|By Marite (Marite) on Tuesday, August 31, 2004 - 02:44 pm: Edit|
Some time ago, it was mentioned that Pomona did not participate in information sesssions with the other colleges in the consortium.
Today, we received an invitation to attend an information session hosted by:
Sarah Lawrence College
I'm wondering whether this is part of a strategy by the colleges in the consortium to team up with non-consortium colleges?
|By Mini (Mini) on Tuesday, August 31, 2004 - 04:18 pm: Edit|
Nah. I think it is just that Pomona is snooty. (We definitely got that impression when we visited, even though we thought, in many areas, the academics at Scripps were better.) They are worried that too close association with the riff-raff (CMC, etc.) would hurt their reputation.
|By Marite (Marite) on Tuesday, August 31, 2004 - 04:21 pm: Edit|
Yes, but why is CMC not having a joint info session with other colleges in the consortium instead of joining forces with colleges from the Midwest and the NE?
|By Mini (Mini) on Tuesday, August 31, 2004 - 04:25 pm: Edit|
Oh, I'll bet they have those too. (I know they did last year.)
|By Dogstar (Dogstar) on Tuesday, August 31, 2004 - 04:26 pm: Edit|
We went to one info session in Boston last spring that had Pomona in it as well as the other four in the consortium. My son received an invitation for the eight that you listed and I think we're going to go to the info session in Rocky Hill, CT.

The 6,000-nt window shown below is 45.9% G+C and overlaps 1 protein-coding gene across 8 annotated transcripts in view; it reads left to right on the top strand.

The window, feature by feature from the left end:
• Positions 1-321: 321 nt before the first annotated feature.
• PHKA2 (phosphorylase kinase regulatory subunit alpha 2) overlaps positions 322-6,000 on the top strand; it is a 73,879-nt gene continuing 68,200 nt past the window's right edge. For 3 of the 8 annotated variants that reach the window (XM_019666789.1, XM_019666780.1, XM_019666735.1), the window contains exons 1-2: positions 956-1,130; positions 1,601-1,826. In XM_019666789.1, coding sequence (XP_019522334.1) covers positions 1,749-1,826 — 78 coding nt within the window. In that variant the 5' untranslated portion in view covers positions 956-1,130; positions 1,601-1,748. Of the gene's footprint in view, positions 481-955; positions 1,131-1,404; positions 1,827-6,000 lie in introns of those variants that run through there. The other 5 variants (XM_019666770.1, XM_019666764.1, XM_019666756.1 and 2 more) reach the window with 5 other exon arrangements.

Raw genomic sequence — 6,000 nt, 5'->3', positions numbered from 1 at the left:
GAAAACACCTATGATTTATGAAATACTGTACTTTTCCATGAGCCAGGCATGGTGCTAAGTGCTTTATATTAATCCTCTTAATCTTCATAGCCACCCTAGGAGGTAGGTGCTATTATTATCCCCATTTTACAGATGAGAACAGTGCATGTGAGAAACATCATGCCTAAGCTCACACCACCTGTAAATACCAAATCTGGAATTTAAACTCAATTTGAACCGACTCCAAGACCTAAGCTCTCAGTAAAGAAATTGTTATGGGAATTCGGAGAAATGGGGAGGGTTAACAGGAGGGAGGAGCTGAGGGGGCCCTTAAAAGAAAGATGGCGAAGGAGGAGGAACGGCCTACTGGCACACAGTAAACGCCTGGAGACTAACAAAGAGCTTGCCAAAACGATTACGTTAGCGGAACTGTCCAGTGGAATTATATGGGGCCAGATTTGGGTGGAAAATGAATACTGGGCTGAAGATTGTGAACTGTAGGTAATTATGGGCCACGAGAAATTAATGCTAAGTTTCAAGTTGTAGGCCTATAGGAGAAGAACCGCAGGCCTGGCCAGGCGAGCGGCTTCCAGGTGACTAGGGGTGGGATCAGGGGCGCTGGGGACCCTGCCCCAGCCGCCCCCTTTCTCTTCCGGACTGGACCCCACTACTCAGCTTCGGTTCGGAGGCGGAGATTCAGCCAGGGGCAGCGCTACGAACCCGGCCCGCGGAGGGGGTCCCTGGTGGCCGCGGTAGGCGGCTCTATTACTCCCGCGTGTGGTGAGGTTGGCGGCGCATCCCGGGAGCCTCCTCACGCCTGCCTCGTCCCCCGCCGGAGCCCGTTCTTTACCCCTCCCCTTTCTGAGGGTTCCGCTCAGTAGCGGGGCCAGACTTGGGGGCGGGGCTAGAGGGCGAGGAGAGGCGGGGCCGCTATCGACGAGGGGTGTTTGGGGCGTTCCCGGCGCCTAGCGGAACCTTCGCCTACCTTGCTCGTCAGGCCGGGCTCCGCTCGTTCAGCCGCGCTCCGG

|By Marite (Marite) on Tuesday, August 31, 2004 - 04:29 pm: Edit|
Interesting. We won't be going as my S has eliminated LACs from his list, but they're all great.
|By Arizonamom (Arizonamom) on Tuesday, August 31, 2004 - 09:07 pm: Edit|
Mini, I'm sorry you got the impression that Pomona is snotty. Having a son just starting there and having just attended a talk by administration and the college president to all new students and parents, the other 4 colleges were talked about a lot and they stressed how much each had to offer and that students would be interacting in many ways with all the other schools via different avenues. The students there are amazing but not just into academics, they are laid back and well rounded. My son would have been happy at CMC as well as Pomona and my D would be happy at Scripps. They are all amazing schools. I think that sometimes just having a tour guide you dislike or a comment hit you wrong can turn one off to a school. I thought it was interesting that the president of Pomona's daughter who was deciding between Harvard and Carlton picked Carlton, a school very similar to Pomona. Just my 2 cents worth!
|By Mini (Mini) on Tuesday, August 31, 2004 - 09:12 pm: Edit|